• Early introduction of cereal grains/or cow’s milk into the diet
  • Northern and central European or northwest Indian ancestry
  • Family history of coeliac disease
  • Lactose intolerance
  • Other allergies

Diet — Follow a gluten-free diet.

Eliminate milk and milk products until intestinal structure and function return to normal. Rotate other foods to minimise the potential for developing allergies.

In Australia, to be labelled as gluten-free, foods must contain no detectable gluten.

In some other parts of the world, eg, the UK, foods labelled as gluten-free may contain ingredients from wheat, barley, rye and oats if the protein content of these foods is 0.3% or less.

This level of protein approximately equates to the gluten remaining in wheat starch after the separation processes from the whole grain. In the US, the gluten-free recommendation is extremely tight.

Even distilled ingredients derived from gluten containing grains (eg, white vinegar, ethyl alcohol, spirits etc) are recommended for exclusion from a gluten-free diet.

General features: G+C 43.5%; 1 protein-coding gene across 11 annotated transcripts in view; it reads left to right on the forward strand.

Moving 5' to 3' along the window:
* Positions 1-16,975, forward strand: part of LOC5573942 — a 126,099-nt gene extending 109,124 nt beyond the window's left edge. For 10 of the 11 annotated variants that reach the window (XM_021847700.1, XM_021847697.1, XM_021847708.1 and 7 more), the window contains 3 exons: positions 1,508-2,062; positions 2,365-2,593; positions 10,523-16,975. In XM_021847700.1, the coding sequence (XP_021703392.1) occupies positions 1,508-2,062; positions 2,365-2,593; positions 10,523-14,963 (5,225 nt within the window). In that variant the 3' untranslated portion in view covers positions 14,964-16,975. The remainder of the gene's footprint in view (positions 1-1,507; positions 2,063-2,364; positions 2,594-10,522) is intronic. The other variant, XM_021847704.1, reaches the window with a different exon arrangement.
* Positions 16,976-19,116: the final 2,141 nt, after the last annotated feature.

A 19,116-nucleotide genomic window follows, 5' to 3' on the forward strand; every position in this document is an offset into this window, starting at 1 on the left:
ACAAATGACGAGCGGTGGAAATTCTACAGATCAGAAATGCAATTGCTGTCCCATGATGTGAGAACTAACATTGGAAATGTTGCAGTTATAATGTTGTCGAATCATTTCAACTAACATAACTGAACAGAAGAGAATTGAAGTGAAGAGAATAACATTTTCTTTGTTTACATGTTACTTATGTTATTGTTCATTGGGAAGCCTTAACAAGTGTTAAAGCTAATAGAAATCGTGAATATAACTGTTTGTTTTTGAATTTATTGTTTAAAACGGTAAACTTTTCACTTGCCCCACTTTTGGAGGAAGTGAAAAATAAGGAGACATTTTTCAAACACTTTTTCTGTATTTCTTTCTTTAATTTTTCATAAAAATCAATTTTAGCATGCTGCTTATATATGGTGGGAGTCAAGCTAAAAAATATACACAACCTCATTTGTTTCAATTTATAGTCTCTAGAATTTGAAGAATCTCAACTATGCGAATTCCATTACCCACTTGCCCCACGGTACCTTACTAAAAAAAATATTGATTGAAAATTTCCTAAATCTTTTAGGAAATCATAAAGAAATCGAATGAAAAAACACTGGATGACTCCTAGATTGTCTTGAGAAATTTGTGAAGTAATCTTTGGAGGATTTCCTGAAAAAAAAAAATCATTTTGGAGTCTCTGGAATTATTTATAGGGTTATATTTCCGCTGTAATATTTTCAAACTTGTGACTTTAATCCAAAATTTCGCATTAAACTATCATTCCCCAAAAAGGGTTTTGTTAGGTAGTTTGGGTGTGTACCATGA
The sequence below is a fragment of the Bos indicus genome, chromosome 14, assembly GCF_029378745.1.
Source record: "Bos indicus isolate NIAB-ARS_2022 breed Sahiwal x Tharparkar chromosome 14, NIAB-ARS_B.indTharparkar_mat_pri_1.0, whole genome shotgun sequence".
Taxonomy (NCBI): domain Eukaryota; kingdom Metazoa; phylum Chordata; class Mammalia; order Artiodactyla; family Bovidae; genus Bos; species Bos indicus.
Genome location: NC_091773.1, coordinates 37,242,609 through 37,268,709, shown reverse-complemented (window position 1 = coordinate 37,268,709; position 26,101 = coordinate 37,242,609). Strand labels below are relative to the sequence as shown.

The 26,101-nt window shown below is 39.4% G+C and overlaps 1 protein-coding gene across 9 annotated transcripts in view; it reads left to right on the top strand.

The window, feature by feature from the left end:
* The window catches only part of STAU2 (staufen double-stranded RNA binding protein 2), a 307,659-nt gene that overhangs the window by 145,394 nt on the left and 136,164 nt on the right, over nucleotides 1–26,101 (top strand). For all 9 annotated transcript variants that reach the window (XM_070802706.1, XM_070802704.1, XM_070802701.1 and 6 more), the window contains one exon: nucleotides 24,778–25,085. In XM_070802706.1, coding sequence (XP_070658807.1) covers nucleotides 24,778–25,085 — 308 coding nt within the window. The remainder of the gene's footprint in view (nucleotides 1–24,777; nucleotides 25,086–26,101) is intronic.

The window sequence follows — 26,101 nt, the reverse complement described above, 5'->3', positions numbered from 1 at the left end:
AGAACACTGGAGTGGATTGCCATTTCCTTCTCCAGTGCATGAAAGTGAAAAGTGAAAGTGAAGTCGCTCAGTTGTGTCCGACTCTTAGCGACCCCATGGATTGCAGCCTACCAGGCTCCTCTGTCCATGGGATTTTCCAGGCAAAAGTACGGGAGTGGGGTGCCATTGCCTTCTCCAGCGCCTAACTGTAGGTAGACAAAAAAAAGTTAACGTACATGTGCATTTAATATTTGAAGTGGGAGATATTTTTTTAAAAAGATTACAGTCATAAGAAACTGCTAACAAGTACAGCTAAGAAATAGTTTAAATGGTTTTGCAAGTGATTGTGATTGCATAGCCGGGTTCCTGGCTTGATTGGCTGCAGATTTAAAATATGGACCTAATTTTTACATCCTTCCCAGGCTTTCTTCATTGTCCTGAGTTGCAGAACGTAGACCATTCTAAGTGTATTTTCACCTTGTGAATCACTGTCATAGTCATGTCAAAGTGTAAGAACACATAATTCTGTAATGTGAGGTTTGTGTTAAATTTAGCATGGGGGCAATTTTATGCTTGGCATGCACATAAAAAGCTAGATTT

Even if there was a universally accepted standard, the determination of the actual level of gluten in food is difficult.

The testing procedure is complicated and costly. Ingredients vary in composition and processes can give varying outcomes.

However, in general terms, the processing of grains can involve a chemical reaction, precipitation, filtration etc, or a combination of these.

The further the ingredient is processed from the gluten-containing source, the lower the gluten content is likely to be.

Some ingredients (eg, glucose syrup, caramel colouring) are so highly processed that, when tested, the results have shown ‘no detectable gluten’.

 Nutritional supplements. As there are often nutritional deficiencies in coeliacs it is advisable to use a high potency multi vitamin and mineral supplement and pancreatic enzymes.

My personal recommendation is to have a live blood analysis to assess any intestinal permeability and nutritional deficiencies and then make any necessary corrections as an adjunct to the diet.
For more info you can check out the website for the Australian Coeliac Society

Originally published in Here & Now magazine. Written by Sue Kira from True Vitality